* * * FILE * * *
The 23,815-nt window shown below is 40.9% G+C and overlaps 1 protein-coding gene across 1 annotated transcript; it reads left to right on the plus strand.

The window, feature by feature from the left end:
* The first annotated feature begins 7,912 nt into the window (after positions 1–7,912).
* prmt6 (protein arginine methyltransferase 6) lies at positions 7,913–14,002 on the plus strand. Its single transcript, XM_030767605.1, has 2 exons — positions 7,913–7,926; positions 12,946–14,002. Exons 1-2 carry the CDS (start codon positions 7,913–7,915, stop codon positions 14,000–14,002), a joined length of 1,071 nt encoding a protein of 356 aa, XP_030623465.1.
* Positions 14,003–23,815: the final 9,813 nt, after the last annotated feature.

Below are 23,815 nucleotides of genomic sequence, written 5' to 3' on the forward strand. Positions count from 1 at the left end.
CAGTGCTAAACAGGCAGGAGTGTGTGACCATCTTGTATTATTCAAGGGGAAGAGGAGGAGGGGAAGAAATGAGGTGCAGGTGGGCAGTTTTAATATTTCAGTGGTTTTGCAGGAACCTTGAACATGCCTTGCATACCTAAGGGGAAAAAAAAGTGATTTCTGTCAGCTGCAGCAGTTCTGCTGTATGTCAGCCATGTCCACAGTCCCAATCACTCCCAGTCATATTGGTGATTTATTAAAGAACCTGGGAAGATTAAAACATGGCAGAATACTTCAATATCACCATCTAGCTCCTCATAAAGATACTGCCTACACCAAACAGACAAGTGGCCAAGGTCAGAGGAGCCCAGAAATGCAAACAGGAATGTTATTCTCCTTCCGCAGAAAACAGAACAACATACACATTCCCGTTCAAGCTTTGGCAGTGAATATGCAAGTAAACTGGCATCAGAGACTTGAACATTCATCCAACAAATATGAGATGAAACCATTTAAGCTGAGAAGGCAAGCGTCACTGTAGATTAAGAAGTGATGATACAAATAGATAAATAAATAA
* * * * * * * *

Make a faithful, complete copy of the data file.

The 23,815-nt window shown below is 40.9% G+C and overlaps 1 protein-coding gene across 1 annotated transcript; it reads left to right on the plus strand.

The window, feature by feature from the left end:
* The first annotated feature begins 7,912 nt into the window (after positions 1–7,912).
* prmt6 (protein arginine methyltransferase 6) lies at positions 7,913–14,002 on the plus strand. Its single transcript, XM_030767605.1, has 2 exons — positions 7,913–7,926; positions 12,946–14,002. Exons 1-2 carry the CDS (start codon positions 7,913–7,915, stop codon positions 14,000–14,002), a joined length of 1,071 nt encoding a protein of 356 aa, XP_030623465.1.
* Positions 14,003–23,815: the final 9,813 nt, after the last annotated feature.

Below are 23,815 nucleotides of genomic sequence, written 5' to 3' on the forward strand. Positions count from 1 at the left end.
CAGTGCTAAACAGGCAGGAGTGTGTGACCATCTTGTATTATTCAAGGGGAAGAGGAGGAGGGGAAGAAATGAGGTGCAGGTGGGCAGTTTTAATATTTCAGTGGTTTTGCAGGAACCTTGAACATGCCTTGCATACCTAAGGGGAAAAAAAAGTGATTTCTGTCAGCTGCAGCAGTTCTGCTGTATGTCAGCCATGTCCACAGTCCCAATCACTCCCAGTCATATTGGTGATTTATTAAAGAACCTGGGAAGATTAAAACATGGCAGAATACTTCAATATCACCATCTAGCTCCTCATAAAGATACTGCCTACACCAAACAGACAAGTGGCCAAGGTCAGAGGAGCCCAGAAATGCAAACAGGAATGTTATTCTCCTTCCGCAGAAAACAGAACAACATACACATTCCCGTTCAAGCTTTGGCAGTGAATATGCAAGTAAACTGGCATCAGAGACTTGAACATTCATCCAACAAATATGAGATGAAACCATTTAAGCTGAGAAGGCAAGCGTCACTGTAGATTAAGAAGTGATGATACAAATAGATAAATAAATAA